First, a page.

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Twenty-Something Theses of Autonomy

I believe in a radically different organization than what exists in the world today. In order to build the new economy (and thus a new world) our ideas of how an organization works must be challenged (“You can’t make an omelete [sic] without nuking the existing social order“). A keystone of this “new way” is Autonomy. In order to get the best results, Freedom is essential. I have begun the process of capturing my theory in my “Twenty-Something Theses of Autonomy.” This list will evolve as I expand on each of these Theses, however, I want to begin the improvement process now by starting a discussion.

Do you see anything obvious missing? What has your experience taught you? Let’s talk.

Twenty-Something Theses of Autonomy

  • Customer Delight Cannot Exceed Worker Delight
  • Fully Engaged + Fully Present = Fully Human
  • Humans Own Outcomes
  • Creativity Seeks Free Spirits
  • Nonlinear Innovation Needs Creativity
  • Innovation Breeds Failure Breeds Innovation
  • Community Improves Results (and Expedites Failure)
  • Fear is the Org Killer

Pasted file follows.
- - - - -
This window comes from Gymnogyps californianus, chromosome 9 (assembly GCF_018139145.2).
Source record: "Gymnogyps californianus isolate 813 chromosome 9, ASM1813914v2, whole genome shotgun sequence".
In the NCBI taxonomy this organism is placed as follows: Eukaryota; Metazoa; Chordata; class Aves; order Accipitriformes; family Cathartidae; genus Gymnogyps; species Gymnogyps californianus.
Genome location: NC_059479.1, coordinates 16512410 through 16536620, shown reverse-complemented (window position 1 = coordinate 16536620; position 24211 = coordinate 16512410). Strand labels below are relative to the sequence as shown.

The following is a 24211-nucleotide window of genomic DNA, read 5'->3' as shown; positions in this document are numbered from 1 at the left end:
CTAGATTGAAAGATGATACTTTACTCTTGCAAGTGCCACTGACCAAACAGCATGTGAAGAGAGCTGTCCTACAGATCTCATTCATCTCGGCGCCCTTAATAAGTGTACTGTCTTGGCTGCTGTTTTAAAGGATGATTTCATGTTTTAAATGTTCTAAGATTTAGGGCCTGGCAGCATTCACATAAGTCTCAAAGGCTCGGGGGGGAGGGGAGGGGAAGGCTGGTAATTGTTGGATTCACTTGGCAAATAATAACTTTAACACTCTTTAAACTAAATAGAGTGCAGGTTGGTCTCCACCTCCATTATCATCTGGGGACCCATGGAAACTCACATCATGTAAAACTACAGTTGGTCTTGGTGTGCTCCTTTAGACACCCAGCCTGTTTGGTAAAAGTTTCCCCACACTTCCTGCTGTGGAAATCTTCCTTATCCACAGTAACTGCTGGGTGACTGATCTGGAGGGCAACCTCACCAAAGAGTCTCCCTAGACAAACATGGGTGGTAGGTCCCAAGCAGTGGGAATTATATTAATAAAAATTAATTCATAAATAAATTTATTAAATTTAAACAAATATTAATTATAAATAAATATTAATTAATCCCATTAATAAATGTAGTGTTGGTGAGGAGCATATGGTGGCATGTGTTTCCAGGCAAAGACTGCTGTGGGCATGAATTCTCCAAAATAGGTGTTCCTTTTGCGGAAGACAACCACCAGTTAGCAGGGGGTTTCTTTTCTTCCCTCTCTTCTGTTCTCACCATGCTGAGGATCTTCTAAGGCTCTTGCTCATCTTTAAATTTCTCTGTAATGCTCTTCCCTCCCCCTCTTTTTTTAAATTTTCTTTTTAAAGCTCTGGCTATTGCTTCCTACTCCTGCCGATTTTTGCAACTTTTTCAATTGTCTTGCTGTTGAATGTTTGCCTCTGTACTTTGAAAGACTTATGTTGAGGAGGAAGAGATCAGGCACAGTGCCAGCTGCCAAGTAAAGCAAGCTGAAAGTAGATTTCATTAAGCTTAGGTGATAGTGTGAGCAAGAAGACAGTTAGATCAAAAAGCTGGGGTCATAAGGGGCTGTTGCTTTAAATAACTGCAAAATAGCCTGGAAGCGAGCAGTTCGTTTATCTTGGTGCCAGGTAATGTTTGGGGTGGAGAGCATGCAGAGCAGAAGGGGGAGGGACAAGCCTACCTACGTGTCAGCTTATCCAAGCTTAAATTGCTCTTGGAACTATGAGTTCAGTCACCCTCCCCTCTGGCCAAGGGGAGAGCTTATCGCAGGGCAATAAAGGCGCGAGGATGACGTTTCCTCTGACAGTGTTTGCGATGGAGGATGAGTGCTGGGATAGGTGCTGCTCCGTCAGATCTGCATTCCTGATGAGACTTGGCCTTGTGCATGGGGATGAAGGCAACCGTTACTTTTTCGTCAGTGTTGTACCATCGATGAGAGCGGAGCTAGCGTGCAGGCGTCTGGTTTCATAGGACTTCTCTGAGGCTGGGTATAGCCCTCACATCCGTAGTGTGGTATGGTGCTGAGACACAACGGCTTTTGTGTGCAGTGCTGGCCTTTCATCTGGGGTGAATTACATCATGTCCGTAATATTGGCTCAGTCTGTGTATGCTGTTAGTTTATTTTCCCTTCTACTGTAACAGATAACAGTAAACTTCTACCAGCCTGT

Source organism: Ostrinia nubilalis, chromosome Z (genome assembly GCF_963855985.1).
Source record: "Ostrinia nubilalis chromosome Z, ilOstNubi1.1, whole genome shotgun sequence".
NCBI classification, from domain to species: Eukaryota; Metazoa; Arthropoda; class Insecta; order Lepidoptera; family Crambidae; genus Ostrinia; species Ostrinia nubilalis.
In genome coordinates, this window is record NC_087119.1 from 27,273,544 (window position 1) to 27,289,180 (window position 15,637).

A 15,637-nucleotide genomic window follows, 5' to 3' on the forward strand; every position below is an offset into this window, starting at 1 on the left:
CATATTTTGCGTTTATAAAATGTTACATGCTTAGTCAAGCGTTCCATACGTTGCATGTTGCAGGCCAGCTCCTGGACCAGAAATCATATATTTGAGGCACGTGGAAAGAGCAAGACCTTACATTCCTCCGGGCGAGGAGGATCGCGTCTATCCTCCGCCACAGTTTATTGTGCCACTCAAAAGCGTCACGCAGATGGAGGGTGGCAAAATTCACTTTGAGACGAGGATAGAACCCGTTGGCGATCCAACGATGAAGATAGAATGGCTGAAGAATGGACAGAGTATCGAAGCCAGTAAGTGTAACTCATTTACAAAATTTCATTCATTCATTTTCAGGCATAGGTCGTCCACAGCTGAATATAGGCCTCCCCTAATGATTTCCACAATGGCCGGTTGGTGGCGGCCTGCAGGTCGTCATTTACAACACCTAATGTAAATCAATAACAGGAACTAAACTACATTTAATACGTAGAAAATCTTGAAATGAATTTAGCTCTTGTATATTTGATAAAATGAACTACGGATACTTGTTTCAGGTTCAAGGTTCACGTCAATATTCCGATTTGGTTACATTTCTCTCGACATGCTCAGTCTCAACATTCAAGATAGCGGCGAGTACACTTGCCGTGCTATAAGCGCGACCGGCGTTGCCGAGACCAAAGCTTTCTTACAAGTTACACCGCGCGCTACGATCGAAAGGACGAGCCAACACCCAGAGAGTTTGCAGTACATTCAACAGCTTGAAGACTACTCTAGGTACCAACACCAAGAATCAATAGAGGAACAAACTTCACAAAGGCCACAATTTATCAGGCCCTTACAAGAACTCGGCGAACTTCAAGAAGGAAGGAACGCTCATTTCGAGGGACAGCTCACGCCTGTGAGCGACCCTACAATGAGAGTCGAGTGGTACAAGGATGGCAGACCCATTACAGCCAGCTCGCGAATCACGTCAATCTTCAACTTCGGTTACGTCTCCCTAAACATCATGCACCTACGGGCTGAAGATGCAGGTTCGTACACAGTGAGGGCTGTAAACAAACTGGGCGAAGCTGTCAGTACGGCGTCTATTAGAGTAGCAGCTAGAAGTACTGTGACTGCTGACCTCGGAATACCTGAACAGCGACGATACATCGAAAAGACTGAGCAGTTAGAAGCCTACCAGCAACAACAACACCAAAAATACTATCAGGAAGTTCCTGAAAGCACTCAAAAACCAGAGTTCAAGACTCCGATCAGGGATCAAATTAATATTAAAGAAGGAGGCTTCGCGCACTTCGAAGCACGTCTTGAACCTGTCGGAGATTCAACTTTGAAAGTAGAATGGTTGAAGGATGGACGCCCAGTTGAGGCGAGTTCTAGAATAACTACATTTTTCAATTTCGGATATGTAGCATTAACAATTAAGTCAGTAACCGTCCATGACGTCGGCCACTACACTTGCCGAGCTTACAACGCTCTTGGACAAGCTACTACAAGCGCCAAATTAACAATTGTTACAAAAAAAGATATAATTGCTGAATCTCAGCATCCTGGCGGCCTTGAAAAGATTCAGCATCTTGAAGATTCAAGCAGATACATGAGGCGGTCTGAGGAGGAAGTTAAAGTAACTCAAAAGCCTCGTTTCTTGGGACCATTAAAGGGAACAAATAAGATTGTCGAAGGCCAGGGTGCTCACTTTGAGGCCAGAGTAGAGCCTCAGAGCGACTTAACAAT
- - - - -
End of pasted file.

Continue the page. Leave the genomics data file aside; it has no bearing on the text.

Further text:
• Telling Triples Turnover
  • Demanding Delivers Dummies
  • Teams Solve Difficult Problems
  • Autonomy Trumps Hegemony
  • Ivory Towers Are For Wizards (and Look Where That Got Saruman)
  • Only Gamblers Pick Winners
  • Diversity Wins
  • The Best Ideas are at the Market
  • Heterogenous Systems Increase Effectiveness (over time)
  • Simple is Better
  • Maximize Laziness
  • Effort is Expensive
  • Results > Effort
  • Only Results Matter
  • Adults Come to Work
  • Team = Product
  • (Team + Product)^n = Organization
  • Leaders Don’t Manage
  • Results Cover a Multitude of Sins

My Coaching / Facilitation Toolkit

I was asked recently to document what’s I use for my toolkit when I’m at a client engagement. I’ve experimented with many different options and materials over the last year and so I’ll share with you what I’m currently using.

Before I show you the list, I want to share my philosophy that your toolkit needs to be simple, yet flexible. You never know what might happen during the course of a meeting you are facilitating, therefore you need to be prepared for anything. I’ve found that having an assortment of simple, yet highly effective basic materials gives me the flexibility I need to pull off almost anything.